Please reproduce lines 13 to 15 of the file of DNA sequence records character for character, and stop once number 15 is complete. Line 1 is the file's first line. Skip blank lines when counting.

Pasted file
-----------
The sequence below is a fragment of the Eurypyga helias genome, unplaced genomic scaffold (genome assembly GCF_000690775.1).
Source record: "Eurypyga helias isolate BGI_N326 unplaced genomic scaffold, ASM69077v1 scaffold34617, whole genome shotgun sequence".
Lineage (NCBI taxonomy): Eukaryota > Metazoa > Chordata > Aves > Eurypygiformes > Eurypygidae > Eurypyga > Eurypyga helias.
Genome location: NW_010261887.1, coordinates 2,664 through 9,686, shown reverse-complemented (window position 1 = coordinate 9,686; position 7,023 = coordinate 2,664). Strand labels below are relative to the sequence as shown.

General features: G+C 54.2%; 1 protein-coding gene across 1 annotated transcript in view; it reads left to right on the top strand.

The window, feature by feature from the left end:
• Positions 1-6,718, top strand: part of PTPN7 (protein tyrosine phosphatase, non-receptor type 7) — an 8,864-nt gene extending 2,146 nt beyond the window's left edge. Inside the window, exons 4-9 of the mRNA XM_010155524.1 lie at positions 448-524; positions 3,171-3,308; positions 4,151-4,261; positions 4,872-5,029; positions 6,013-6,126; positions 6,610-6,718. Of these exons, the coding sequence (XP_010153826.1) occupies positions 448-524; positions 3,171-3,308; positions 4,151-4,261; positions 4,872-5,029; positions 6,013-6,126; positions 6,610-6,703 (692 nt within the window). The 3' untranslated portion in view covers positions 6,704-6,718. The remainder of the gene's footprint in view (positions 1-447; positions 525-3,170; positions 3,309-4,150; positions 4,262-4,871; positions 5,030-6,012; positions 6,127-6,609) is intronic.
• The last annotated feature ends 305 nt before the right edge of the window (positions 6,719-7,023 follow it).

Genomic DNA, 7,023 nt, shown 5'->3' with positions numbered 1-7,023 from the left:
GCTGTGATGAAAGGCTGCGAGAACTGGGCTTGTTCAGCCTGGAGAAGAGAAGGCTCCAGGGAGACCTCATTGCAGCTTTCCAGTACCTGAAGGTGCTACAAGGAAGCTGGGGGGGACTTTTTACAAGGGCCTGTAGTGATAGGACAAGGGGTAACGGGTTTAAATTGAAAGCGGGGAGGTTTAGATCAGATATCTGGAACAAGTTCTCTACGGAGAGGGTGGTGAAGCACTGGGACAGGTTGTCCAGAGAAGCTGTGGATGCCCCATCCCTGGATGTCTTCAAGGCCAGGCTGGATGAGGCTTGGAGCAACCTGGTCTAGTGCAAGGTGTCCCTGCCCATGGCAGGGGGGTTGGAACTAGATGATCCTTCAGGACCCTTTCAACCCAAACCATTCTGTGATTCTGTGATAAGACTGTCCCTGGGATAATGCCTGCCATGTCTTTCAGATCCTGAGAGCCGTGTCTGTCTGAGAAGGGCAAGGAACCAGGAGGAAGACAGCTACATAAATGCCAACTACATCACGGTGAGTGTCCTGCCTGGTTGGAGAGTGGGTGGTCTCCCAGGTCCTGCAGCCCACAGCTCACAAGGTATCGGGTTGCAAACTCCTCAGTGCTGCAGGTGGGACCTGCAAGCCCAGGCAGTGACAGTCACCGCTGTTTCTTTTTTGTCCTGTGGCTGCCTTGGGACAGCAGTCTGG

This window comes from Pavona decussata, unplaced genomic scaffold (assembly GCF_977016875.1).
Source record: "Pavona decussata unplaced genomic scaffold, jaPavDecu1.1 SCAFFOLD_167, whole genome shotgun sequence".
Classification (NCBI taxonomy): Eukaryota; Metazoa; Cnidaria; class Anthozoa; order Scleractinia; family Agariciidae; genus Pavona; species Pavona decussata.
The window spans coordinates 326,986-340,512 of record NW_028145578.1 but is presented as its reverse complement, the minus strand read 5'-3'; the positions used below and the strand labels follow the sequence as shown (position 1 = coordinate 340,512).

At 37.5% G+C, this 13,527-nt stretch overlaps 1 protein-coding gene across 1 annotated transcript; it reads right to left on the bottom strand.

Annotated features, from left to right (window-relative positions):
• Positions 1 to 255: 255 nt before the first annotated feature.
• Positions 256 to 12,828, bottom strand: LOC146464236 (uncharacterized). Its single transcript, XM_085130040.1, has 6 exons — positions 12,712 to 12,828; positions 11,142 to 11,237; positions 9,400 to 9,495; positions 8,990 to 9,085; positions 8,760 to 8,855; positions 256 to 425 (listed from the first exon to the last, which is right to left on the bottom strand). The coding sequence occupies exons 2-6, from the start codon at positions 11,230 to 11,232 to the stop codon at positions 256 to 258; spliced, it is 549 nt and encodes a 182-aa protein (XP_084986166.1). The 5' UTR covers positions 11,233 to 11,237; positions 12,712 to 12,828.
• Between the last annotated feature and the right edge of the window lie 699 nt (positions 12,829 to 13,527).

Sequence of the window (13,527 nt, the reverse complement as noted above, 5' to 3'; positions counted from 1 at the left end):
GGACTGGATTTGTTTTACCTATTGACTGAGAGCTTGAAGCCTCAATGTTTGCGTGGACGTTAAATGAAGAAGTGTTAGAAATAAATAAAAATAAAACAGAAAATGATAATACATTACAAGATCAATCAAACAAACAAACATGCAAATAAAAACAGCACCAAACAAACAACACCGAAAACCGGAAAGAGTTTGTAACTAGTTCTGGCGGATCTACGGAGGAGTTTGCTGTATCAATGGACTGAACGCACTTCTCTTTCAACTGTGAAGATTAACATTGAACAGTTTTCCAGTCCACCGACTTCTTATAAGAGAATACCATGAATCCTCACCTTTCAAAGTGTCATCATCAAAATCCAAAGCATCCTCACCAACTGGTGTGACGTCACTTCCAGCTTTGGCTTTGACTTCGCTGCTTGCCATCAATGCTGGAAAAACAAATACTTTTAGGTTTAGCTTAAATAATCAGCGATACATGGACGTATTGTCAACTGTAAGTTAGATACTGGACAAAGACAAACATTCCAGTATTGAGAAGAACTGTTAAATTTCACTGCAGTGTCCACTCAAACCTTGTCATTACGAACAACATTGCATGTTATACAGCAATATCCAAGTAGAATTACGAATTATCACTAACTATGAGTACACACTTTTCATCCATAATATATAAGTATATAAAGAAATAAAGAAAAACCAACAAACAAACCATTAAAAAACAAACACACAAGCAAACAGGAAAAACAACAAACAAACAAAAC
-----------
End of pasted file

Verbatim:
Classification (NCBI taxonomy): Eukaryota; Metazoa; Cnidaria; class Anthozoa; order Scleractinia; family Agariciidae; genus Pavona; species Pavona decussata.
The window spans coordinates 326,986-340,512 of record NW_028145578.1 but is presented as its reverse complement, the minus strand read 5'-3'; the positions used below and the strand labels follow the sequence as shown (position 1 = coordinate 340,512).

At 37.5% G+C, this 13,527-nt stretch overlaps 1 protein-coding gene across 1 annotated transcript; it reads right to left on the bottom strand.